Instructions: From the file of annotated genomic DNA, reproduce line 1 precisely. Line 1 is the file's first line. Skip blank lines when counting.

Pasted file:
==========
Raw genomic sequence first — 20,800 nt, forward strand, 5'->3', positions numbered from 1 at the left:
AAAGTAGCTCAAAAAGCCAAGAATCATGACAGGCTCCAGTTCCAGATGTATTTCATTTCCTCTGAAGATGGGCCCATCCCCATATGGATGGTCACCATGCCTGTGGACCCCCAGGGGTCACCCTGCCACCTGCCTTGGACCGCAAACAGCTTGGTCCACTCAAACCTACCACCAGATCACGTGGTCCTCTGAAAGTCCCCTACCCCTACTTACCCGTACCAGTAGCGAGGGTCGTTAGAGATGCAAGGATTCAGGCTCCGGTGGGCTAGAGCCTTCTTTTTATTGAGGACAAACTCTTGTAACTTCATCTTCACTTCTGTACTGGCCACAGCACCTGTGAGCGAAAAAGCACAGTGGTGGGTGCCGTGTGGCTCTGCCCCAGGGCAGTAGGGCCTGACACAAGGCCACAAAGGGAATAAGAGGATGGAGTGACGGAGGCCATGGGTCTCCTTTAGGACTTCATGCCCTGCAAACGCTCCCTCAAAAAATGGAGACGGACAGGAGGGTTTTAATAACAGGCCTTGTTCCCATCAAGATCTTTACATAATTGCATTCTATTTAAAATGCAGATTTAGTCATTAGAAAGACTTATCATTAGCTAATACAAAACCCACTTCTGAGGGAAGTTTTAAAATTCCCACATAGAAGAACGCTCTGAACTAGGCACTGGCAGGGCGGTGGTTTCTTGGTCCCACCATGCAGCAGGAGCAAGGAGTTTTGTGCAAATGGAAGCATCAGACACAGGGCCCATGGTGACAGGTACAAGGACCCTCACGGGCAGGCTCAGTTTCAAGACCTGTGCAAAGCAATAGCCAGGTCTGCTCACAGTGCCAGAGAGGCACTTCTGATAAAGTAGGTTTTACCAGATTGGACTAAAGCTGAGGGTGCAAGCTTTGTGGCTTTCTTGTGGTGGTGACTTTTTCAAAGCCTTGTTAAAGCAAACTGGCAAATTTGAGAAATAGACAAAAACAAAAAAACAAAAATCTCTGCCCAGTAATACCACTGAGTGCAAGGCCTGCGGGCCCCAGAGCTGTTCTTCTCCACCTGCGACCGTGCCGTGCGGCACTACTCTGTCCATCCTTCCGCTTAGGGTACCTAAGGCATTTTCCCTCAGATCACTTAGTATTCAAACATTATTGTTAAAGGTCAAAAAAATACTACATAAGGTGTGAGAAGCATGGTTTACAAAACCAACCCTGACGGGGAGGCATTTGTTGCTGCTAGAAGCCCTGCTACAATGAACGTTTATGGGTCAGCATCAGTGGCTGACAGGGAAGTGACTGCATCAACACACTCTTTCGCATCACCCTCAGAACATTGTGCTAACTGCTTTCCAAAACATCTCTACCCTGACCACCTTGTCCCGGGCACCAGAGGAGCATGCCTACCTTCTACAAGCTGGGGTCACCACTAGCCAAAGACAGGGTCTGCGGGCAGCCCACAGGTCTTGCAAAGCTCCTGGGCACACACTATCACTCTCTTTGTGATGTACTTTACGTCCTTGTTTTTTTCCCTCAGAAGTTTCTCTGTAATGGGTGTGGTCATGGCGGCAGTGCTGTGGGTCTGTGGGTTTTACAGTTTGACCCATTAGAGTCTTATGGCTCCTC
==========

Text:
Raw genomic sequence first — 20,800 nt, forward strand, 5'->3', positions numbered from 1 at the left: